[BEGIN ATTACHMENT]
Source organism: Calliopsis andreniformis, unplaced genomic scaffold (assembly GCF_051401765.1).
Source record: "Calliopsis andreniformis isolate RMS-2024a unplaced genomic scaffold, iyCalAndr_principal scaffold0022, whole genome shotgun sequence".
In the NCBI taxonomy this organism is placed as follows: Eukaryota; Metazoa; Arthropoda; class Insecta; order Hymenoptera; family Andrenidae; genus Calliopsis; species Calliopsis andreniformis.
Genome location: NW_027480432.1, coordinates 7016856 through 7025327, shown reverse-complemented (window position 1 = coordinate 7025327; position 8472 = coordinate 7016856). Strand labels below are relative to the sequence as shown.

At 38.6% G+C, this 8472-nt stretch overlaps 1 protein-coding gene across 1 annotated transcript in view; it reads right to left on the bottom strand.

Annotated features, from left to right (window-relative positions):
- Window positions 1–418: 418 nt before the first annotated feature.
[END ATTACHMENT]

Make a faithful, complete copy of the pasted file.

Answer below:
Source organism: Calliopsis andreniformis, unplaced genomic scaffold (assembly GCF_051401765.1).
Source record: "Calliopsis andreniformis isolate RMS-2024a unplaced genomic scaffold, iyCalAndr_principal scaffold0022, whole genome shotgun sequence".
In the NCBI taxonomy this organism is placed as follows: Eukaryota; Metazoa; Arthropoda; class Insecta; order Hymenoptera; family Andrenidae; genus Calliopsis; species Calliopsis andreniformis.
Genome location: NW_027480432.1, coordinates 7016856 through 7025327, shown reverse-complemented (window position 1 = coordinate 7025327; position 8472 = coordinate 7016856). Strand labels below are relative to the sequence as shown.

At 38.6% G+C, this 8472-nt stretch overlaps 1 protein-coding gene across 1 annotated transcript in view; it reads right to left on the bottom strand.

Annotated features, from left to right (window-relative positions):
- Window positions 1–418: 418 nt before the first annotated feature.